40 Years of Influence: Sheila McCleve
Celebrating 40 years since the graduation of the charter class, BYU Law highlights a few the members in a series of articles and videos.
As an undergraduate student studying philosophy and English at Brigham Young University, Sheila McCleve ‘76 had no interest in attending law school. That changed, however, after she attended a campus lecture delivered by Tom Reid from Duke University. He talked about Brown v. Board of Education, and it piqued McCleve’s interest. For the first time she “thought that [law] could be a noble profession.”
Dean Rex Lee heard of McCleve’s interest and set out to convince her to come to law school. “Dean Lee could sell a refrigerator to an Eskimo,” she said, laughing. The coaxing worked, and in 1973 McCleve headed to BYU Law. She was one of ten women enrolled in the charter class.
After graduating, McCleve continued to have unique experiences as one of few women attorneys. She first worked for Salt Lake County and later became the first full-time female prosecutor for Salt Lake City.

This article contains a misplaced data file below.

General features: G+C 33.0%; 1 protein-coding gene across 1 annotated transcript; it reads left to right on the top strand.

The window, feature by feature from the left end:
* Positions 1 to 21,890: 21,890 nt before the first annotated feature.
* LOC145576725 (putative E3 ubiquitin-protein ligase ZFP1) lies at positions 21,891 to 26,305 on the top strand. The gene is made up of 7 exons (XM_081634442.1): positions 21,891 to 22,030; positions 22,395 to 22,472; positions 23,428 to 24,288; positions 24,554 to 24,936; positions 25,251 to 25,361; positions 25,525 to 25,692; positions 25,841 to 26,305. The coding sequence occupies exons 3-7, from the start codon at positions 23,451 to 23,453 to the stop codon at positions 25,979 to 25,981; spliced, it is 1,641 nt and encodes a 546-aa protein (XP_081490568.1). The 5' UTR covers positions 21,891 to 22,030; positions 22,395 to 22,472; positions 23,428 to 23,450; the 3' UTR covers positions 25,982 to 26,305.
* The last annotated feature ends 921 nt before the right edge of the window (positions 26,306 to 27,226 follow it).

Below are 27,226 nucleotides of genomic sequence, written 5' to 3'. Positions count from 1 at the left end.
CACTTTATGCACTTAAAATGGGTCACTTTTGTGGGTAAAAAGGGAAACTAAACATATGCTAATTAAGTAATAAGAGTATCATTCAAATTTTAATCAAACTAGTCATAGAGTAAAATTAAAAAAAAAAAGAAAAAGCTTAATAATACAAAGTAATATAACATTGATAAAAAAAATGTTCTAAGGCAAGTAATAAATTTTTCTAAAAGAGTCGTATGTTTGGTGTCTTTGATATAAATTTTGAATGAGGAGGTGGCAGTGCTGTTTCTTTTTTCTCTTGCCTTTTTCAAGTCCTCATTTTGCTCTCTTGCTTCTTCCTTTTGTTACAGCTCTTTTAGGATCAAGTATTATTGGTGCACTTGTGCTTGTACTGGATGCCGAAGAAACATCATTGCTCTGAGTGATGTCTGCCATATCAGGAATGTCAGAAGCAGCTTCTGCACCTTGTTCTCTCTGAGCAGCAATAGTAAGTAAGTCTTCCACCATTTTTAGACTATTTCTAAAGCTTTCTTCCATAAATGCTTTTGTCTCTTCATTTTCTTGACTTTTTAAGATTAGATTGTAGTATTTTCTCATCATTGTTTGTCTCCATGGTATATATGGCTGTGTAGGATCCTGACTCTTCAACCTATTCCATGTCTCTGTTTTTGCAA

Later in her career, McCleve was a fifth district court judge where she worked as a circuit court judge for 12 years, and then for the third district bench for another 12 years. As a judge, McCleve was sometimes mistaken as a secretary because there were so few female judges. She recalled an instance when a defendant asked her if she was a “real judge,” to which she responded, “I am, and you are going to a real jail.”
As a trail-blazer for women in the law, McCleve has enjoyed her career. “The compelling thing about my life in law is that I got a chance to meet people and talk to them about their lives and about their problems and try to do something that would make a difference for them,” she said.